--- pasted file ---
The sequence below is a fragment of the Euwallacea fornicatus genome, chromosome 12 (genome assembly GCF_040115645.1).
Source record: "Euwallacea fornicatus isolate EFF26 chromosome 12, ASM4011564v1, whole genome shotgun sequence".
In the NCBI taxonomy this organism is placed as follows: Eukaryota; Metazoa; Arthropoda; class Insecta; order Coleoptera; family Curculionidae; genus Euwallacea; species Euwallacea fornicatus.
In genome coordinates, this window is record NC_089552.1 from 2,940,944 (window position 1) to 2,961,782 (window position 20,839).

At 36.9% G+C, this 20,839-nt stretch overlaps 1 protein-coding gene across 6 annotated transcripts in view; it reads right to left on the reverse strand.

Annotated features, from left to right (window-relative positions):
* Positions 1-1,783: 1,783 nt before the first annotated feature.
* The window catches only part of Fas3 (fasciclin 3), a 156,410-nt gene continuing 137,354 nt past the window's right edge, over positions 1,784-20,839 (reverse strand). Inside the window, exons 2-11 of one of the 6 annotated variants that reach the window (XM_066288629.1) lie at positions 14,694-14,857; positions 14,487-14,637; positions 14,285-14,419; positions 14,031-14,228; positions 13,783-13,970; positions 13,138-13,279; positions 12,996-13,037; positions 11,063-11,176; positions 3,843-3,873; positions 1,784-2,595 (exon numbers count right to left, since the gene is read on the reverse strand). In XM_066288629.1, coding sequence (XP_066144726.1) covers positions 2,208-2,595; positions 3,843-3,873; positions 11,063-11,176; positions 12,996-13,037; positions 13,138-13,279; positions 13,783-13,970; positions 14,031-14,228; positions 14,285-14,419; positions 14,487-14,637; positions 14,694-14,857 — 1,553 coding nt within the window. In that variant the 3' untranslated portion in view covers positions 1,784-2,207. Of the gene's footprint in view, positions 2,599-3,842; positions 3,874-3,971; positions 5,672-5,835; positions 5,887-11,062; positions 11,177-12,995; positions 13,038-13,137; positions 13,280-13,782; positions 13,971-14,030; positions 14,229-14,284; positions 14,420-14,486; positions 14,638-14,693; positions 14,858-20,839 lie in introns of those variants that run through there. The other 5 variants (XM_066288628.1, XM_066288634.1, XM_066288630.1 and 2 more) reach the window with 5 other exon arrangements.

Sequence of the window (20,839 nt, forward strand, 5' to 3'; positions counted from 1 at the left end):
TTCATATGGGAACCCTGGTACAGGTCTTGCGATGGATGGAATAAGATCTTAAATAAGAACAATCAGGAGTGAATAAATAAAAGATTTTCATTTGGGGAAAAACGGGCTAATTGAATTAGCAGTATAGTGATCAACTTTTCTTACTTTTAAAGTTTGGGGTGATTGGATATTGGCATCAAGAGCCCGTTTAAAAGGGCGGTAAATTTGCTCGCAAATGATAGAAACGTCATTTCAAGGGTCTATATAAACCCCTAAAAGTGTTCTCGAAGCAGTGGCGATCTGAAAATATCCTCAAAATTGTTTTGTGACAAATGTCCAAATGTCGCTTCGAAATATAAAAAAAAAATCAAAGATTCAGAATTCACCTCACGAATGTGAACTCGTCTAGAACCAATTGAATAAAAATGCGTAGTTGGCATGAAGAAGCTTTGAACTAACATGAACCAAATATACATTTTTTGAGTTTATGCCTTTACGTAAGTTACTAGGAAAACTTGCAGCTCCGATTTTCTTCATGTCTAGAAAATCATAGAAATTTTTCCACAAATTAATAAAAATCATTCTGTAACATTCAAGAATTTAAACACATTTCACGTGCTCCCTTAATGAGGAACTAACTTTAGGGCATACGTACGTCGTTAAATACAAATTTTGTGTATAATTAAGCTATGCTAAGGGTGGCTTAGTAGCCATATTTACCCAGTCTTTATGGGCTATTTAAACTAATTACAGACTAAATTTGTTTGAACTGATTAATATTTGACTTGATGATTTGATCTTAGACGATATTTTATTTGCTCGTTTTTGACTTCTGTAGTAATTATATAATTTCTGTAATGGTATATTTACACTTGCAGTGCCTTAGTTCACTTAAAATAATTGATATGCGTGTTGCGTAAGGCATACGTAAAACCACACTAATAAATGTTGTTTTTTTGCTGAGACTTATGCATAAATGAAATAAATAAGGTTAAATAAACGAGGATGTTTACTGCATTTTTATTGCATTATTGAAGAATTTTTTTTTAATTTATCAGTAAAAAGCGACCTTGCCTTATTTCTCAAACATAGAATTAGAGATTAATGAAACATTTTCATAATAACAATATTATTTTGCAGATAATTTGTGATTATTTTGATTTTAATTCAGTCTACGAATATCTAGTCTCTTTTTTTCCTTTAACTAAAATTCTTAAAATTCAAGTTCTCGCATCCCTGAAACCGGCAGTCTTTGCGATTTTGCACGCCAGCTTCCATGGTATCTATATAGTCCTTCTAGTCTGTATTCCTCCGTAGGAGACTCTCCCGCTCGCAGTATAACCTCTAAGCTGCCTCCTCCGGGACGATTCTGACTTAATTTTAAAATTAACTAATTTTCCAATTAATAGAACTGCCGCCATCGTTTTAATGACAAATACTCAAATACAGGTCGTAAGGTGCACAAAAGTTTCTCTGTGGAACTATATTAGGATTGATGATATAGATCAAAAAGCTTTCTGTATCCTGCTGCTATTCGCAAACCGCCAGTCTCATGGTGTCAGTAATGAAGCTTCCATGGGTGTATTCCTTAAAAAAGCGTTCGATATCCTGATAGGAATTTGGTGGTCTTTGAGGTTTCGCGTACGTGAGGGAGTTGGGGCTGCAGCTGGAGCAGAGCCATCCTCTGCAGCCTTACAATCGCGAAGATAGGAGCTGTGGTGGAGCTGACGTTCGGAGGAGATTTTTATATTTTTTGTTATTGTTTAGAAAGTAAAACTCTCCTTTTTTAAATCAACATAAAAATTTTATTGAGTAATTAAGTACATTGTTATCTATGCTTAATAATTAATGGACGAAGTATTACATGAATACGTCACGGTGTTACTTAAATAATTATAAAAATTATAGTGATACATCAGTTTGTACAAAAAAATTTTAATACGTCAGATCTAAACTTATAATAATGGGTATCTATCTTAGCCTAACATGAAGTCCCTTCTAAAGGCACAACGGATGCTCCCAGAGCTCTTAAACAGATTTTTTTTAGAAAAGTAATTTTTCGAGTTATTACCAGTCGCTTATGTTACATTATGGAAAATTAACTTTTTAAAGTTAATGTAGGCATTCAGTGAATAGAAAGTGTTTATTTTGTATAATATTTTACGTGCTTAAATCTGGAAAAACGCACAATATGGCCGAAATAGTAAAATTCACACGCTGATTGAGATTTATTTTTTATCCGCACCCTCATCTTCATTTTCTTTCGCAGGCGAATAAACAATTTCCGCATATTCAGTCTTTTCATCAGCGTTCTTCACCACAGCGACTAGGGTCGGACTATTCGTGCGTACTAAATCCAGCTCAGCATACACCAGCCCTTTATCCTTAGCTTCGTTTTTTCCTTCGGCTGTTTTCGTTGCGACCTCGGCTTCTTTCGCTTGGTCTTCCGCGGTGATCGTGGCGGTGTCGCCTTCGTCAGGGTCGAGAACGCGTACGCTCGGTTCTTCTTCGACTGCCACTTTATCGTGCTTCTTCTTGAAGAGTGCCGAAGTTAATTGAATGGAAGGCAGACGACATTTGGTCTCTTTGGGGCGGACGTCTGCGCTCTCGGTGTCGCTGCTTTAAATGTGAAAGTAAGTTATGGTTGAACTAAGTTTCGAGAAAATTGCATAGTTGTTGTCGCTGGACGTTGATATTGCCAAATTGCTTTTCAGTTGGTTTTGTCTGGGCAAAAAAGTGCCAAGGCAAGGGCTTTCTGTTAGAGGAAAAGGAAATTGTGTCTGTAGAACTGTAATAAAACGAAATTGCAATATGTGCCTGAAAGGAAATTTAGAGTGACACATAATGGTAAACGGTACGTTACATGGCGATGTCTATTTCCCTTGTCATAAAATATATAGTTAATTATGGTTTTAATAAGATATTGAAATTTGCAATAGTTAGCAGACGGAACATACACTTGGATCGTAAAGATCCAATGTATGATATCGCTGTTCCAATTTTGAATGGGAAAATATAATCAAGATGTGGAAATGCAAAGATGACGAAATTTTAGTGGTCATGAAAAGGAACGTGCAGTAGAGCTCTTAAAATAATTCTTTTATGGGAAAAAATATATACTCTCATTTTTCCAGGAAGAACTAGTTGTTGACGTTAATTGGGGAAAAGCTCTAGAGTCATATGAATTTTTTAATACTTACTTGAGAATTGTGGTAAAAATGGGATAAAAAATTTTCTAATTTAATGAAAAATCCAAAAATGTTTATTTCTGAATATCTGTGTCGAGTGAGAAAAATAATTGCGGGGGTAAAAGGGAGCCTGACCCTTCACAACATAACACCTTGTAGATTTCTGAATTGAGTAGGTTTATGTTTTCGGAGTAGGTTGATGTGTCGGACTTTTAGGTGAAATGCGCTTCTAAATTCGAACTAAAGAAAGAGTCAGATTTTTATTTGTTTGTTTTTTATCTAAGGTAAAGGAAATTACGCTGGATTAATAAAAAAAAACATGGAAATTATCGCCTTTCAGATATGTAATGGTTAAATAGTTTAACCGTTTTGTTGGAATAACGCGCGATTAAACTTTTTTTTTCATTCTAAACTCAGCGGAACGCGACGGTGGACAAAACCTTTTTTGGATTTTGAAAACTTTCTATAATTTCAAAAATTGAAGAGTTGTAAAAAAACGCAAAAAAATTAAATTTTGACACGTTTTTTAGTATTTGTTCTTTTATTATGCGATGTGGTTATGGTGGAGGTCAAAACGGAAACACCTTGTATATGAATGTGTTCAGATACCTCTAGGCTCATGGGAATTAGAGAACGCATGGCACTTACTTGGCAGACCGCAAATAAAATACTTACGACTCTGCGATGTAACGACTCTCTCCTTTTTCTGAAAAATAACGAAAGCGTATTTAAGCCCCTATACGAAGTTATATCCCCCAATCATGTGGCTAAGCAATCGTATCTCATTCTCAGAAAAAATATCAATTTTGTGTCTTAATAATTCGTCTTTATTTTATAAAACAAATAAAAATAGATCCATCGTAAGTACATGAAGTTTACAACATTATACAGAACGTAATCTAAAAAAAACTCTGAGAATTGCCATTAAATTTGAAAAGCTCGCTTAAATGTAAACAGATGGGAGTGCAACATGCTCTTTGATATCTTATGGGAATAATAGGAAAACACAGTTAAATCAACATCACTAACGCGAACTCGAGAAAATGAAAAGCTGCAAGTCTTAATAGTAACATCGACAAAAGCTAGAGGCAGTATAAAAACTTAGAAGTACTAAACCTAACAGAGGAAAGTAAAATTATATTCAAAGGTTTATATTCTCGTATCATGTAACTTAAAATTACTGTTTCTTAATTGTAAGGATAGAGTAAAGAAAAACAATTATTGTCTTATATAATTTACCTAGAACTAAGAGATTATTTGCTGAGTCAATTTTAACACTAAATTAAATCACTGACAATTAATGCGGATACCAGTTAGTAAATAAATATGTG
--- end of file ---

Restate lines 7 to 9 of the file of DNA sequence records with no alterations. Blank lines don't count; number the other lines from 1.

* Positions 1-1,783: 1,783 nt before the first annotated feature.
* The window catches only part of Fas3 (fasciclin 3), a 156,410-nt gene continuing 137,354 nt past the window's right edge, over positions 1,784-20,839 (reverse strand). Inside the window, exons 2-11 of one of the 6 annotated variants that reach the window (XM_066288629.1) lie at positions 14,694-14,857; positions 14,487-14,637; positions 14,285-14,419; positions 14,031-14,228; positions 13,783-13,970; positions 13,138-13,279; positions 12,996-13,037; positions 11,063-11,176; positions 3,843-3,873; positions 1,784-2,595 (exon numbers count right to left, since the gene is read on the reverse strand). In XM_066288629.1, coding sequence (XP_066144726.1) covers positions 2,208-2,595; positions 3,843-3,873; positions 11,063-11,176; positions 12,996-13,037; positions 13,138-13,279; positions 13,783-13,970; positions 14,031-14,228; positions 14,285-14,419; positions 14,487-14,637; positions 14,694-14,857 — 1,553 coding nt within the window. In that variant the 3' untranslated portion in view covers positions 1,784-2,207. Of the gene's footprint in view, positions 2,599-3,842; positions 3,874-3,971; positions 5,672-5,835; positions 5,887-11,062; positions 11,177-12,995; positions 13,038-13,137; positions 13,280-13,782; positions 13,971-14,030; positions 14,229-14,284; positions 14,420-14,486; positions 14,638-14,693; positions 14,858-20,839 lie in introns of those variants that run through there. The other 5 variants (XM_066288628.1, XM_066288634.1, XM_066288630.1 and 2 more) reach the window with 5 other exon arrangements.

Sequence of the window (20,839 nt, forward strand, 5' to 3'; positions counted from 1 at the left end):